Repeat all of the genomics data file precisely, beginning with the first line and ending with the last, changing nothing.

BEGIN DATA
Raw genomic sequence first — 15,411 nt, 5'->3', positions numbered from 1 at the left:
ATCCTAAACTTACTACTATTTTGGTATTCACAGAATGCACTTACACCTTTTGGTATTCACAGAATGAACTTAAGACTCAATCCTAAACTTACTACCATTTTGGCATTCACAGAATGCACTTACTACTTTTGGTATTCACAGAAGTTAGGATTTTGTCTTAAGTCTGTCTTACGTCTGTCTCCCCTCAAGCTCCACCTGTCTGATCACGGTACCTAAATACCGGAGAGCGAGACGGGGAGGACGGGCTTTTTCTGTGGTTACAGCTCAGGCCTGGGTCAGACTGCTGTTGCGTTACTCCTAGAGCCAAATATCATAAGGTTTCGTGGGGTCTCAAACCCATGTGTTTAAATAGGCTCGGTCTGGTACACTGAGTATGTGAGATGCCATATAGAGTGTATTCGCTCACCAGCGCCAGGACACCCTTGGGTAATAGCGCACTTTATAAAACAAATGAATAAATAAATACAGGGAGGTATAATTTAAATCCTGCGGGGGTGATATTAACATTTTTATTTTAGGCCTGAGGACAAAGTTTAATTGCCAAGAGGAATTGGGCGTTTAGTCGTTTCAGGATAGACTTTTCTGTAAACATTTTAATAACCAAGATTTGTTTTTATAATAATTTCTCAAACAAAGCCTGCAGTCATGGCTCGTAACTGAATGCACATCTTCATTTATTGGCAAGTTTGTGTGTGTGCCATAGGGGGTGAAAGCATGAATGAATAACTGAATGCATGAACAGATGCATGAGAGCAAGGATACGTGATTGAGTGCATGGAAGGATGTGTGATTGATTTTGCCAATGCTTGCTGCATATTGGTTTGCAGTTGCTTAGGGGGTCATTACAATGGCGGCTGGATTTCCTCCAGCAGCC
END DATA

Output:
Raw genomic sequence first — 15,411 nt, 5'->3', positions numbered from 1 at the left:
ATCCTAAACTTACTACTATTTTGGTATTCACAGAATGCACTTACACCTTTTGGTATTCACAGAATGAACTTAAGACTCAATCCTAAACTTACTACCATTTTGGCATTCACAGAATGCACTTACTACTTTTGGTATTCACAGAAGTTAGGATTTTGTCTTAAGTCTGTCTTACGTCTGTCTCCCCTCAAGCTCCACCTGTCTGATCACGGTACCTAAATACCGGAGAGCGAGACGGGGAGGACGGGCTTTTTCTGTGGTTACAGCTCAGGCCTGGGTCAGACTGCTGTTGCGTTACTCCTAGAGCCAAATATCATAAGGTTTCGTGGGGTCTCAAACCCATGTGTTTAAATAGGCTCGGTCTGGTACACTGAGTATGTGAGATGCCATATAGAGTGTATTCGCTCACCAGCGCCAGGACACCCTTGGGTAATAGCGCACTTTATAAAACAAATGAATAAATAAATACAGGGAGGTATAATTTAAATCCTGCGGGGGTGATATTAACATTTTTATTTTAGGCCTGAGGACAAAGTTTAATTGCCAAGAGGAATTGGGCGTTTAGTCGTTTCAGGATAGACTTTTCTGTAAACATTTTAATAACCAAGATTTGTTTTTATAATAATTTCTCAAACAAAGCCTGCAGTCATGGCTCGTAACTGAATGCACATCTTCATTTATTGGCAAGTTTGTGTGTGTGCCATAGGGGGTGAAAGCATGAATGAATAACTGAATGCATGAACAGATGCATGAGAGCAAGGATACGTGATTGAGTGCATGGAAGGATGTGTGATTGATTTTGCCAATGCTTGCTGCATATTGGTTTGCAGTTGCTTAGGGGGTCATTACAATGGCGGCTGGATTTCCTCCAGCAGCC